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|| Tuesday, September 27, 2016
|Frenchman Mehdi Nemmouche 'admits to' Brussels Jewish Museum shooting in video recording|
French Interior Minister Bernard Cazeneuve (R) speaks alongside Belgian Interior Minister Joelle Milquet (L) during a joint press conference in Paris, on June 1, 2014, dedicated to the recent shooting at a Jewish museum in Brussels. A Frenchman who spent over a year in Syria has claimed responsibility for last week's deadly shooting at a Jewish Museum in Brussels in a video recording, prosecutors said today. AFP PHOTO / THOMAS SAMSON.
By: Pauline Talagrand, Andrea Bambino
PARIS (AFP).- A Frenchman who spent over a year in Syria has claimed responsibility for last week's deadly shooting at a Jewish Museum in Brussels in a video recording, prosecutors said on Sunday.
Mehdi Nemmouche, 29, who was arrested by customs agents on Friday on arrival in the southern French city of Marseille, is believed to have recorded the claim in a 40-second video found in his possession along with a Kalashnikov and a handgun.
Paris prosecutor Francois Molins said the "repeat offender" explains in the film that he had attached a GoPro camera to his bag to record his shooting rampage, but it had not worked.
Instead Nemmouche later "filmed his weapons and said he carried out the attack against the Jews in Brussels", prosecutor Frederic Van Leeuw told a simultaneous press conference taking place in the Belgian capital.
However Van Leeuw added: "We can't guarantee that it is his voice heard on the recording."
Molins said the suspect, who arrived in France on a bus from Amsterdam via Brussels, was also carrying a "white cloth" carrying an inscription in Arabic of the Islamic State of Iraq and the Levant (ISIL) -- Syria's most extremist group -- and the words "Allah is great".
He described Nemmouche as a "battle-hardened lone wolf" who left for Syria on December 31, 2012, just three weeks after being released from prison. He appears to have fought alongside the ISIL fighters and returned to Europe in March this year.
The French prosecutor said Nemmouche converted to radical Islam during five stints in prison, adding the suspect called for "collective prayers while he was let out of his cell for exercises."
President Francois Hollande said the suspect was "arrested as soon as he set foot in France".
A judicial source said he had been detained on suspicion of murder and attempted murder in connection with a terrorist enterprise.
Nemmouche, originally from Roubaix in northern France, was known to the French domestic intelligence agency DGSI, said one source close to the case.
A lone gunman entered the Jewish museum in the heart of Brussels last Saturday, removed an automatic rifle from a bag and opened fire through a door before leaving.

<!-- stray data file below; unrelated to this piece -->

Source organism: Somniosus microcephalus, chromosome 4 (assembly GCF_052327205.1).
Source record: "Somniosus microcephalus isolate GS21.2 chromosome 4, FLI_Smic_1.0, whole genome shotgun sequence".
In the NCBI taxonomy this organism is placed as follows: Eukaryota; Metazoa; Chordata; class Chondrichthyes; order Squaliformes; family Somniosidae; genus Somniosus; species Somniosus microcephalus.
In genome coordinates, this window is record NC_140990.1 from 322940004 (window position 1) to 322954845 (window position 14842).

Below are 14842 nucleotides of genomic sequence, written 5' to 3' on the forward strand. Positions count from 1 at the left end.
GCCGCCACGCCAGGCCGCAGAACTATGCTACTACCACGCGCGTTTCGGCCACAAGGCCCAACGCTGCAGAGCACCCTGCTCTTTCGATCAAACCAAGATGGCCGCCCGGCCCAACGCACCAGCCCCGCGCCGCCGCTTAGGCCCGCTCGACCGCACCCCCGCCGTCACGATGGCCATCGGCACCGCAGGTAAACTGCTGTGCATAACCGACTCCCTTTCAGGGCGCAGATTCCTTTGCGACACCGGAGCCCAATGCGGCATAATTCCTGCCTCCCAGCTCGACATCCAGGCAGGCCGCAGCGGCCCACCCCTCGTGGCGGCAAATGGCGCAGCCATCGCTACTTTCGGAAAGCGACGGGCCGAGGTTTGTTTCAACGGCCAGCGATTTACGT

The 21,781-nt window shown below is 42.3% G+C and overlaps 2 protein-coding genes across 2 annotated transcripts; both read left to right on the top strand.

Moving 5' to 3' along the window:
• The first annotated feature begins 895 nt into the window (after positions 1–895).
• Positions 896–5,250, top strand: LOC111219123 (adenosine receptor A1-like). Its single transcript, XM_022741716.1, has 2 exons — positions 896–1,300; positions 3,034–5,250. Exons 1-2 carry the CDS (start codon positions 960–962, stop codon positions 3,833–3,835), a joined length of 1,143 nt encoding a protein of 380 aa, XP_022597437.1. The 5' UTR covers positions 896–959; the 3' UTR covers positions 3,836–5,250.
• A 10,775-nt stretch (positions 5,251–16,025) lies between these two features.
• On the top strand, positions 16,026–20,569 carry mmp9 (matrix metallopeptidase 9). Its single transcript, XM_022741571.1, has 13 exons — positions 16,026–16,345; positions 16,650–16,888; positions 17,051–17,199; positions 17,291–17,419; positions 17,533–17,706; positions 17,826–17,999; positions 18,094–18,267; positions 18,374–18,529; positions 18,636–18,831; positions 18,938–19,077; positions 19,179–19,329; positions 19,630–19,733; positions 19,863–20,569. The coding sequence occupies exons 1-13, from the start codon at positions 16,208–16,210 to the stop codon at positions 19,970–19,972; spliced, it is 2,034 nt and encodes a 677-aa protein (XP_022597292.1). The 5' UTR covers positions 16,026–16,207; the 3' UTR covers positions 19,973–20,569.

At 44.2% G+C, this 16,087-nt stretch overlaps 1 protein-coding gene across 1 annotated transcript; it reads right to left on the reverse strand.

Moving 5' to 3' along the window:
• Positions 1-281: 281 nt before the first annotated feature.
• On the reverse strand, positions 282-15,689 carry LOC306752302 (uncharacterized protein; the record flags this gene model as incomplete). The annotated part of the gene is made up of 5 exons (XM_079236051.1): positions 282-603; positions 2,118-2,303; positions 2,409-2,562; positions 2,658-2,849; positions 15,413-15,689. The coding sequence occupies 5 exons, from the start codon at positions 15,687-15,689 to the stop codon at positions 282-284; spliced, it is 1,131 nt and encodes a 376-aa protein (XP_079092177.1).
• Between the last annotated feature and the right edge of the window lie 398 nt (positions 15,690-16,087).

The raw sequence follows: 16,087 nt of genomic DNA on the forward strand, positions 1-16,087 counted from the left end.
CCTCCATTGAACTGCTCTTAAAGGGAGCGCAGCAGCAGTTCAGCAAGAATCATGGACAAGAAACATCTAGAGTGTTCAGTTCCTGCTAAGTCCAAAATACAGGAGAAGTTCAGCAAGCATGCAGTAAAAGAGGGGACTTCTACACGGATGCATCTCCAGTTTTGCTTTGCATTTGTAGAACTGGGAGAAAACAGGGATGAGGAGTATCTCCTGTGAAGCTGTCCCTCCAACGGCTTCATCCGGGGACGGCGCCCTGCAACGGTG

An Israeli couple and a Frenchwoman died on the scene and a 24-year-old Belgian man was left clinically dead.
Sources confirmed that Nemmouche was carrying a Kalashnikov automatic rifle and a gun with ammunition in his luggage.
"These weapons were of the type used in Brussels," said one source. Another source close to the investigation said there were many elements "consistent with the shooting in Brussels".
Molins said Nemmouche said little during the interrogation, describing himself as a homeless man who lived in Belgium.
He is being questioned by the DGSI who can hold him for up to 96 hours, until Tuesday, or 144 hours, to Thursday, if investigators invoke an imminent terrorist threat.
His family meanwhile reacted with horror, describing him as taciturn but harmless.
"He is nice, intelligent, educated and has done a year at university," Nemmouche's aunt told reporters, adding that the family was "very shocked".
She said Nemmouche had been raised in a foster home and then by his grandmother, adding that the family lost contact with him after he was sent to prison.
"He never went to the mosque or spoke of religion," she said.
The attack was the first such incident in more than 30 years in Belgium and has revived fears of a return of violent anti-Semitism to Europe.
The European Jewish Congress has called for greater security at Jewish institutions and tougher legislation for dealing with anti-Semitic crime.
Some 40,000 Jews live in Belgium, roughly half in Brussels and the remainder in the port city of Antwerp.
Nemmouche's past also stands to reignite a row in France over the monitoring of those who leave to fight in Syria.
Belgian Prime Minister Elio Di Rupo called for closer European cooperation to fight jihadists including tighter monitoring to "avoid such tragedies from being reproduced".
Hollande meanwhile said: "The government is mobilised to track down jihadists and prevent them from causing more harm."
Some 780 people are thought to have left France to fight with jihadists in Syria, according to government estimates.
Belgium said it would raise the issue at a meeting of EU interior and justice ministers on Thursday in Luxembourg.
© 1994-2014 Agence France-Presse
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